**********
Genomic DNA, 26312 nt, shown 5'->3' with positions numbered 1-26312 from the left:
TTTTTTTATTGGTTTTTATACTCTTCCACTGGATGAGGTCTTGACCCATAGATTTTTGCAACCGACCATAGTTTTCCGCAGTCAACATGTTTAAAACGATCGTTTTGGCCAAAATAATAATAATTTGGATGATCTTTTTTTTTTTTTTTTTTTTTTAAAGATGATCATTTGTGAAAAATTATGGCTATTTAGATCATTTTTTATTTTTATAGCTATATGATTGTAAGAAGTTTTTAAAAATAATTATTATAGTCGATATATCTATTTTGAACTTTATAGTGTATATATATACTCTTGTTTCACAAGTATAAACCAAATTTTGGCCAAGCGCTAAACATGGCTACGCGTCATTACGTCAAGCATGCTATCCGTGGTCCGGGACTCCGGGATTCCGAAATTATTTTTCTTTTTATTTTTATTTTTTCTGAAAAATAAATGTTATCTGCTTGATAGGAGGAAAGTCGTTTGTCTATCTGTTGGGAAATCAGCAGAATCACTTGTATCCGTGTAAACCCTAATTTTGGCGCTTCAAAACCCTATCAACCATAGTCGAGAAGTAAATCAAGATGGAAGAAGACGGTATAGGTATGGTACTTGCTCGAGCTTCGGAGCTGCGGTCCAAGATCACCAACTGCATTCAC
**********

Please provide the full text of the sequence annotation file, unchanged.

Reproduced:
Genomic DNA, 26312 nt, shown 5'->3' with positions numbered 1-26312 from the left:
TTTTTTTATTGGTTTTTATACTCTTCCACTGGATGAGGTCTTGACCCATAGATTTTTGCAACCGACCATAGTTTTCCGCAGTCAACATGTTTAAAACGATCGTTTTGGCCAAAATAATAATAATTTGGATGATCTTTTTTTTTTTTTTTTTTTTTTAAAGATGATCATTTGTGAAAAATTATGGCTATTTAGATCATTTTTTATTTTTATAGCTATATGATTGTAAGAAGTTTTTAAAAATAATTATTATAGTCGATATATCTATTTTGAACTTTATAGTGTATATATATACTCTTGTTTCACAAGTATAAACCAAATTTTGGCCAAGCGCTAAACATGGCTACGCGTCATTACGTCAAGCATGCTATCCGTGGTCCGGGACTCCGGGATTCCGAAATTATTTTTCTTTTTATTTTTATTTTTTCTGAAAAATAAATGTTATCTGCTTGATAGGAGGAAAGTCGTTTGTCTATCTGTTGGGAAATCAGCAGAATCACTTGTATCCGTGTAAACCCTAATTTTGGCGCTTCAAAACCCTATCAACCATAGTCGAGAAGTAAATCAAGATGGAAGAAGACGGTATAGGTATGGTACTTGCTCGAGCTTCGGAGCTGCGGTCCAAGATCACCAACTGCATTCAC